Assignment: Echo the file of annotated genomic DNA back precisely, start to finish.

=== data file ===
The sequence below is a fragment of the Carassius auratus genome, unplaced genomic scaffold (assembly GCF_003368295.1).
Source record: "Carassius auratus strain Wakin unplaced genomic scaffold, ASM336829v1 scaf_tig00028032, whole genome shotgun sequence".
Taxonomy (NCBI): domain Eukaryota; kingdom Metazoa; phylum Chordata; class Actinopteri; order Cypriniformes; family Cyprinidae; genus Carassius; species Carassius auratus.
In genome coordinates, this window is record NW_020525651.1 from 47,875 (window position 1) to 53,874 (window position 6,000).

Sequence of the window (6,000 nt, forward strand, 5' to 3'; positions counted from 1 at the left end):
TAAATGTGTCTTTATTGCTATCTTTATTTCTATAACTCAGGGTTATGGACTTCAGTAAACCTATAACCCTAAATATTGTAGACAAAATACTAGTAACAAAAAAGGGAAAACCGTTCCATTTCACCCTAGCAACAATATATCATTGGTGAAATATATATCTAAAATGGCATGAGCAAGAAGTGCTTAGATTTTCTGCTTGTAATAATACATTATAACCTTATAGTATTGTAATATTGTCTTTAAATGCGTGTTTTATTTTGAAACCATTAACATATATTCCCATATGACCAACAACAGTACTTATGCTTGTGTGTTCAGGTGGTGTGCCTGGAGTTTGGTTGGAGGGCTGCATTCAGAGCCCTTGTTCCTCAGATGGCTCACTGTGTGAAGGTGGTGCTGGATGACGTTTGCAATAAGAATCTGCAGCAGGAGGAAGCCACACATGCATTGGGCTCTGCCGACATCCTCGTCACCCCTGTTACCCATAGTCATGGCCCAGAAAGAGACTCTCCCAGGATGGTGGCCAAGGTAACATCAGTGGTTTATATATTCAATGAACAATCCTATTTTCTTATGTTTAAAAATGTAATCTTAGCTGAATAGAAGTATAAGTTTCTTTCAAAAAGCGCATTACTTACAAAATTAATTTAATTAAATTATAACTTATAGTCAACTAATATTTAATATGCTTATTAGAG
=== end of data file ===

The sequence below is a fragment of the Carassius auratus genome, unplaced genomic scaffold (assembly GCF_003368295.1).
Source record: "Carassius auratus strain Wakin unplaced genomic scaffold, ASM336829v1 scaf_tig00028032, whole genome shotgun sequence".
Taxonomy (NCBI): domain Eukaryota; kingdom Metazoa; phylum Chordata; class Actinopteri; order Cypriniformes; family Cyprinidae; genus Carassius; species Carassius auratus.
In genome coordinates, this window is record NW_020525651.1 from 47,875 (window position 1) to 53,874 (window position 6,000).

Sequence of the window (6,000 nt, forward strand, 5' to 3'; positions counted from 1 at the left end):
TAAATGTGTCTTTATTGCTATCTTTATTTCTATAACTCAGGGTTATGGACTTCAGTAAACCTATAACCCTAAATATTGTAGACAAAATACTAGTAACAAAAAAGGGAAAACCGTTCCATTTCACCCTAGCAACAATATATCATTGGTGAAATATATATCTAAAATGGCATGAGCAAGAAGTGCTTAGATTTTCTGCTTGTAATAATACATTATAACCTTATAGTATTGTAATATTGTCTTTAAATGCGTGTTTTATTTTGAAACCATTAACATATATTCCCATATGACCAACAACAGTACTTATGCTTGTGTGTTCAGGTGGTGTGCCTGGAGTTTGGTTGGAGGGCTGCATTCAGAGCCCTTGTTCCTCAGATGGCTCACTGTGTGAAGGTGGTGCTGGATGACGTTTGCAATAAGAATCTGCAGCAGGAGGAAGCCACACATGCATTGGGCTCTGCCGACATCCTCGTCACCCCTGTTACCCATAGTCATGGCCCAGAAAGAGACTCTCCCAGGATGGTGGCCAAGGTAACATCAGTGGTTTATATATTCAATGAACAATCCTATTTTCTTATGTTTAAAAATGTAATCTTAGCTGAATAGAAGTATAAGTTTCTTTCAAAAAGCGCATTACTTACAAAATTAATTTAATTAAATTATAACTTATAGTCAACTAATATTTAATATGCTTATTAGAG